It will be five years before the tree in Skye Gyngell's garden produces any olives – but she can't wait that long to get her hands on the juicy little fruits...

Olive trees have been growing prolifically in the Mediterranean for as long as 6,000 years, making it the world's oldest cultivated tree.

Olives come in a large variety of shapes, colours and sizes, but it is the little black olives that are so beautiful to cook with. Green olives are delicious, too, but I prefer to eat them on their own – fat, fleshy and drenched in olive oil. Some of my other favourite varieties include the Italian frantoio, and rosciolo, the Spanish manzanillo and the French picholine.

All varieties of olives have their very own specific flavour and tastes, which lend their own particular character to cooking but also to the large and complex olive oils that we are so lucky to have access to.

Olive trees have a tenacity that is undeniably impressive, managing to survive in some of the harshest climates – and I find the fact that their branches are an important symbol of peace very moving. In my small back garden I have a young olive tree that has not yet produced any fruit; I am told that I must wait five years. My impatience is, however, tempered by the fact that this sturdy little tree will outlive us all.

Skye Gyngell is head chef at Petersham Nurseries, Church Lane, Richmond, Surrey, tel: 020 8605 3627,

Fennel and broccoli roasted with olives

Broccoli is growing in profusion at the moment in our vegetable garden at Petersham (pictured top), and now is undeniably the best time to eat it. I never tire of roasted fennel, and its aniseedy flavour works well with the olives. This is a perfect vegetable accompaniment for white fish such as bass or halibut. Cooking with olives gives dishes a depth and richness of flavour, working well in chicken casseroles or slow-cooked lamb dishes. Throw them in just before the end of cooking so their flavour is not too overpowering.

Serves 6

600g/11/4lb broccoli, rinsed and trimmed of any fibrous leaves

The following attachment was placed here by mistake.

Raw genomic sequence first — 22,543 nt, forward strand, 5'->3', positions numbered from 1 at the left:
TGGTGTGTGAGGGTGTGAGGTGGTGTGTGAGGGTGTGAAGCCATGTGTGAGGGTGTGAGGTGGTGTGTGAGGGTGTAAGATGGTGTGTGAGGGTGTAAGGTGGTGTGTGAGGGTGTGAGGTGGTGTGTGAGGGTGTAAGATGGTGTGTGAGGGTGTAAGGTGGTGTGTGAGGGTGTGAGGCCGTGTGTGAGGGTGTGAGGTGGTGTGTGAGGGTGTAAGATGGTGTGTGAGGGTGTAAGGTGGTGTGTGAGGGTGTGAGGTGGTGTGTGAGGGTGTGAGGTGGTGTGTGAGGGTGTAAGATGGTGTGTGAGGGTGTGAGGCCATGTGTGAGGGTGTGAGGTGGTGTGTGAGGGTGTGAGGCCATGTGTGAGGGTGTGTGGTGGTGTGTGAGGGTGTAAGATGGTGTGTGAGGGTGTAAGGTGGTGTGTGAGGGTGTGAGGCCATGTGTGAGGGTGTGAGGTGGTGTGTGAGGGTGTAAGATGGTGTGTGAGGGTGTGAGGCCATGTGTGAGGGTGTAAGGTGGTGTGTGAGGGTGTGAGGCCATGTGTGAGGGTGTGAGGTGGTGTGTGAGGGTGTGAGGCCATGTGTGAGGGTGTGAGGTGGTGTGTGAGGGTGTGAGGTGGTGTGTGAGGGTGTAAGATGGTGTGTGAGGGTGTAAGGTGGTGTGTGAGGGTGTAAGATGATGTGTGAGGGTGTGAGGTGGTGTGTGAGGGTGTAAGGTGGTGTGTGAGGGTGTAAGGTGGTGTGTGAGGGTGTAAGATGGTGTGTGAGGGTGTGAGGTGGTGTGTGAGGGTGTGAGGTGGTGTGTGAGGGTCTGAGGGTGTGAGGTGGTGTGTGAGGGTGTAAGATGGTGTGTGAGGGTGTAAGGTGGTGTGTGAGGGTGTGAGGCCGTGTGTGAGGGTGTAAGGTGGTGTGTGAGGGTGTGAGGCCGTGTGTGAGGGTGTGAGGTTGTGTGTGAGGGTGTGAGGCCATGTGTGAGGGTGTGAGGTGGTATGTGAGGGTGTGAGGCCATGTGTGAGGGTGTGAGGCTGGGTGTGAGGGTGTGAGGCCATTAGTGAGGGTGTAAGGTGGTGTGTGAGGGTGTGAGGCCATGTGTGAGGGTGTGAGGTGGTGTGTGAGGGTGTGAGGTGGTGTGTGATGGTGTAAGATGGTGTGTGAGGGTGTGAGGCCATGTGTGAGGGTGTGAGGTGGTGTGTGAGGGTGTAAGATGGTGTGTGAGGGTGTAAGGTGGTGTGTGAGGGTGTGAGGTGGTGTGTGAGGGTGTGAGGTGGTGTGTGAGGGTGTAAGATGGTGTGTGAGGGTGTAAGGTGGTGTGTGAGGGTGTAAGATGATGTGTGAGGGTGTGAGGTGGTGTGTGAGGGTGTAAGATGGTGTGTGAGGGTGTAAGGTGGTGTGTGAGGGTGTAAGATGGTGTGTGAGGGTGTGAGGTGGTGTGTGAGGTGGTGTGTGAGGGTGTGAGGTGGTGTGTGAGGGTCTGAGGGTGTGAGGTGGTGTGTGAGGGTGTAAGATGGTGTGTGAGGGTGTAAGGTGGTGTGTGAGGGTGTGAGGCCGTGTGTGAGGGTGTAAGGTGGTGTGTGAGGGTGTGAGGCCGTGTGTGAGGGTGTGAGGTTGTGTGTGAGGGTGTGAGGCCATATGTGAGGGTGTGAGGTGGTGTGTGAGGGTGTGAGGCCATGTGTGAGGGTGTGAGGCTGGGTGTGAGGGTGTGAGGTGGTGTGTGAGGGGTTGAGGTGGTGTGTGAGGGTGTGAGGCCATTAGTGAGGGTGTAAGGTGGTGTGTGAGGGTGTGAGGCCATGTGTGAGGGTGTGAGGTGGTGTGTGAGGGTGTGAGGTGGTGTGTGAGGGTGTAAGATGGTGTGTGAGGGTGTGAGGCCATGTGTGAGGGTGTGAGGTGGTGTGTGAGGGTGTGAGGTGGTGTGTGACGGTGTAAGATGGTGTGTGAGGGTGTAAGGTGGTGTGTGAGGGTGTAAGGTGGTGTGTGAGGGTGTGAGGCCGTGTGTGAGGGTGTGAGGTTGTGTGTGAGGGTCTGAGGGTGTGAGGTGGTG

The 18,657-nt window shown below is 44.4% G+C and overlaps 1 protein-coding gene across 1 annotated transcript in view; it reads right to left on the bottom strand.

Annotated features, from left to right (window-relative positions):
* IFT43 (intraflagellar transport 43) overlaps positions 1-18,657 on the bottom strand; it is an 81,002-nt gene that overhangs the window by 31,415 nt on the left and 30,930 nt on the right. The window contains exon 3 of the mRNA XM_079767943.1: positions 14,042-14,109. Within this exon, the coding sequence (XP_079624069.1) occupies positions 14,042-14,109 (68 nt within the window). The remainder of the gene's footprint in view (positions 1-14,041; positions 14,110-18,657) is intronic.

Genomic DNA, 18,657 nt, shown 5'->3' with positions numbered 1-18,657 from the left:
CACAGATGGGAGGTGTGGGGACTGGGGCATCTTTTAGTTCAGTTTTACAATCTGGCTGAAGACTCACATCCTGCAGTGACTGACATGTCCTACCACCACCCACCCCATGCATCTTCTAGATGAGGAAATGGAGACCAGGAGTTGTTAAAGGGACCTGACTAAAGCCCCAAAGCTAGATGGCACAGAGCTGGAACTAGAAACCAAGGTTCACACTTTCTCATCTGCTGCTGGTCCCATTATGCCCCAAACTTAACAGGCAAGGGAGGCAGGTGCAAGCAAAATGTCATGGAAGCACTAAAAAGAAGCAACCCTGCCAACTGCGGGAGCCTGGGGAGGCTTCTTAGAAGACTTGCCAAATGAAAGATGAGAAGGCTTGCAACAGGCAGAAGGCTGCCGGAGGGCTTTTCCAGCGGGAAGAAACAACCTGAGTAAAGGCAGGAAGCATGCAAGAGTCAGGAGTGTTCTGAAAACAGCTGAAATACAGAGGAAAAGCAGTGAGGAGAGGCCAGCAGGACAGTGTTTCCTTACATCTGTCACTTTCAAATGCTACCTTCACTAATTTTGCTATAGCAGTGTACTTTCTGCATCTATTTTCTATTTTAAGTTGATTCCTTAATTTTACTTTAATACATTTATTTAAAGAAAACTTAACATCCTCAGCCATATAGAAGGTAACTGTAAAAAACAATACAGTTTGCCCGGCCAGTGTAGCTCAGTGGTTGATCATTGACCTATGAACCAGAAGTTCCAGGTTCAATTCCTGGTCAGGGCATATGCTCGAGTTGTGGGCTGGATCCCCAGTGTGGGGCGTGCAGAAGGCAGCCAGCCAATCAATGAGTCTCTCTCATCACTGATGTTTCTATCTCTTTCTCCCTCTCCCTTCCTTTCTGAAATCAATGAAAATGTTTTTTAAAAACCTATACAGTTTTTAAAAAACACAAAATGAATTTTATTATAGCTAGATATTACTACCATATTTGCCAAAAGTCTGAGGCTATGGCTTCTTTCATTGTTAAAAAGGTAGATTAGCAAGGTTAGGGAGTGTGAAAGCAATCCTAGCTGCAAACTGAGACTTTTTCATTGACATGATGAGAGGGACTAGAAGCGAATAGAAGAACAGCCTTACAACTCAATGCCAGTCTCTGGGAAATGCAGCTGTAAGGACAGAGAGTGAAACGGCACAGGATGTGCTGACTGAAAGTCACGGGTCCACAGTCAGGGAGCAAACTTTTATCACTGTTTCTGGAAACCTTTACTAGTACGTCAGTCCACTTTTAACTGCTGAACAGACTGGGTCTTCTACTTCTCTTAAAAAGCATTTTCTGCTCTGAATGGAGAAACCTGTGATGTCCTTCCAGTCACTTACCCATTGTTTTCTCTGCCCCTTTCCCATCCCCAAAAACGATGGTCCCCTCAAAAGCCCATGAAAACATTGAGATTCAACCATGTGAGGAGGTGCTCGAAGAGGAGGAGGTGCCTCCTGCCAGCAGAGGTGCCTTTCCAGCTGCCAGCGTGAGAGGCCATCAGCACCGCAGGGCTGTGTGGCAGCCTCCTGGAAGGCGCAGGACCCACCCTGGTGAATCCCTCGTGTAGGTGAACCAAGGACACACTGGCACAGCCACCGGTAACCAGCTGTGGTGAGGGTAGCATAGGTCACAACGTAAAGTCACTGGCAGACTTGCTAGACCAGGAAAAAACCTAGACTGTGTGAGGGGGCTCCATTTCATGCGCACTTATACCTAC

3 fennel bulbs, tough outer leaves removes and sliced into quarters lengthwise
Sea salt
1 dried red chilli, crumbled
80ml/3fl oz extra-virgin olive oil
The peel of one unwaxed lemon
15 little black olives

Heat your oven to 180C/350F/Gas4. Put the broccoli and fennel into a bowl, pour over the olive oil and season with the salt and dried chilli. Toss together well. Place the mixture in a roasting tray, tuck in the lemon zest and cover tightly with aluminium foil. Place on the middle shelf of the oven and roast for 25 minutes, then remove the foil and scatter over the olives. Return to the oven and cook for a further 15 minutes. Remove from the oven, allow to cool slightly and serve. This dish is lovely served at room temperature with a little grated Parmesan, a squeeze or two of lemon juice and a drizzle or two more of extra-virgin olive oil.


Tapenade is a black-olive paste that originates from Spain – it's delicious simply spooned on to bread, used as a salad dressing, or merely to dip little raw vegetables into. Rich and deep in flavour, it should be used sparingly so it does not overpower its companions. This needs neither salt nor pepper, the warmth being provided from the dried chilli, and the salt from the anchovies and olives.

I particularly like to pair the tapenade with a young goat's curd and very slowly roasted tomatoes – the sweetness of the tomatoes contrasts really nicely with the slight saltiness of the olives. Make it as close to the time of eating as possible.

Serves 4-6 (as an accompaniment)

150g/5oz pitted black olives
3 good-quality anchovies, such as Ortiz
1 clove of garlic, crushed
1 small bunch of flat-leaf parsley, chopped
1 dried red chilli, finely chopped
100ml/31/2fl oz extra-virgin olive oil
A squeeze or two of lemon juice

Finely chop the olives, or pound them with a pestle and mortar, then place in a bowl. Chop the anchovies very finely and add to the bowl along with the garlic, parsley and chilli. Spoon over the oil and mix well, and finish with a little squeeze of lemon juice.

Fig and black-olive relish

I enjoy making pickles, jams and relishes and this one takes no more than a few minutes. It works particularly well with cheese – its sweet, salty flavour cutting through the richness of a strong cheese. Here I have paired it with Gorgonzola, but it also works really well with a powerful cheddar such as Montgomery's.

Makes one jar

100g/31/2oz little black olives stored in olive oil
250g/8oz dried figs
750ml/11/4 pints of full-bodied red wine
2 bay leaves
1 small sprig of thyme
The peel of one unwaxed lemon

First, prepare a sterilised jar (ideally 500ml/17fl oz in capacity) by putting it through the dishwasher. If the olives have stones in them, remove them by pressing down on the skin and thus releasing the flesh from the stone. Rinse the figs under cool running water and tear in half. Place the wine in a small saucepan over a medium heat, then simmer until it has reduced by half. Mix the olives with the figs and spoon into the jar along with the bay leaves, thyme and lemon peel. Remove the wine from the stove and allow to cool slightly, then pour over the figs and olives. Let it sit in a cool place for a week before using.